Outside the United States, there are about 400 cohousing sites, with Denmark and Britain leading, followed by Canada and Australia. The first American cohousing project, Muir Commons, opened in Davis, CA in 1991. More than 100 cohousing units currently exist in the US and an additional 100 cohousing sites are in planning or are under construction. Sizes range from fewer than a dozen units to more than 50. Cohousing residents around the country speak of being drawn to the lifestyle because of what they perceive as the anonymity of the American suburbs — and a desire to minimize their impact on the environment.
Cohousing and Subcultures-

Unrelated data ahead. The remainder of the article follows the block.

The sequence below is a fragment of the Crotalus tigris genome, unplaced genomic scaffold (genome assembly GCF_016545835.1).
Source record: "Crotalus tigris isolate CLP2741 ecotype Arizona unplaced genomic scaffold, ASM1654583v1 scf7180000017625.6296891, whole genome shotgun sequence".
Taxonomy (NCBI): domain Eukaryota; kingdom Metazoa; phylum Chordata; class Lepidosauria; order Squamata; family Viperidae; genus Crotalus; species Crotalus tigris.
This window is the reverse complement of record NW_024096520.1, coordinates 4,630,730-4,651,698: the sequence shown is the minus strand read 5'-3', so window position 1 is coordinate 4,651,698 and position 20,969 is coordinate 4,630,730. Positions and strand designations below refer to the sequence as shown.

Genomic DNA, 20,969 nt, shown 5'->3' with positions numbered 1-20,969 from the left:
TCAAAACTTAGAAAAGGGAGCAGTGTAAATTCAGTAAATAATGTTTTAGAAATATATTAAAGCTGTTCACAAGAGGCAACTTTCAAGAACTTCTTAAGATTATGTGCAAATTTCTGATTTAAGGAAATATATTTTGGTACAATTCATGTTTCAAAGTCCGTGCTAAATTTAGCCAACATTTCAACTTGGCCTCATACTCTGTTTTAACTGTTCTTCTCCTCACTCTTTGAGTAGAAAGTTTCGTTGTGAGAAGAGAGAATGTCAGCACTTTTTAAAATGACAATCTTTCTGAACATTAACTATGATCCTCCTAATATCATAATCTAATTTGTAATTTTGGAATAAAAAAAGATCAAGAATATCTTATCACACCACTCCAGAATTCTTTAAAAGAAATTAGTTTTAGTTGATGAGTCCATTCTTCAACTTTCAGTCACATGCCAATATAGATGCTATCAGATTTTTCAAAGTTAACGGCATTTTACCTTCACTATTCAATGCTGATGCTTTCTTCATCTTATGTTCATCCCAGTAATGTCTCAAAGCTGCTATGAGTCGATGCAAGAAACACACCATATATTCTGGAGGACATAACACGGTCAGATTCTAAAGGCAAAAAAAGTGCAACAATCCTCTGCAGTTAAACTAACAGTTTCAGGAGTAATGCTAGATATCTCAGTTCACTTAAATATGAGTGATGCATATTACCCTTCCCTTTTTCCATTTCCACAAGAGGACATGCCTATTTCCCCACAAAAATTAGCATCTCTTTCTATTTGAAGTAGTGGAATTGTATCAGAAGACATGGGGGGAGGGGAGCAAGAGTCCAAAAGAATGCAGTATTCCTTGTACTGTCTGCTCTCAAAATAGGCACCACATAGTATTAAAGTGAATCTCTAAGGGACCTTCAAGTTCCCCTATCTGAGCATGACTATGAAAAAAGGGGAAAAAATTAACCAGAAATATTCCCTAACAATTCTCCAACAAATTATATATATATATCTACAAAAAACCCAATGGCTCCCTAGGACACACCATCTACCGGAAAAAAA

The cohousing prototype may be most useful to subcultures in American society, people who want to feel more connected to individuals who share their values and world view. I have several nephews who are devout Muslims living in suburban Maryland. Over the last few years, I have watched them go to great lengths to schedule time for their young families and friends to gather together in each others' houses. Several times a week, they come together to relax, pray, celebrate birthdays, work together, share meals, etc.. Though all these families live close to one another, they still live separately, and must scramble like most American families to find adequate day-care, the opportunity to provide home-schooling, and time to do household duties. Most importantly, they seek the comfort of being surrounded by a cohesive and supportive extended family. Cohousing may be a perfect housing option for these young families.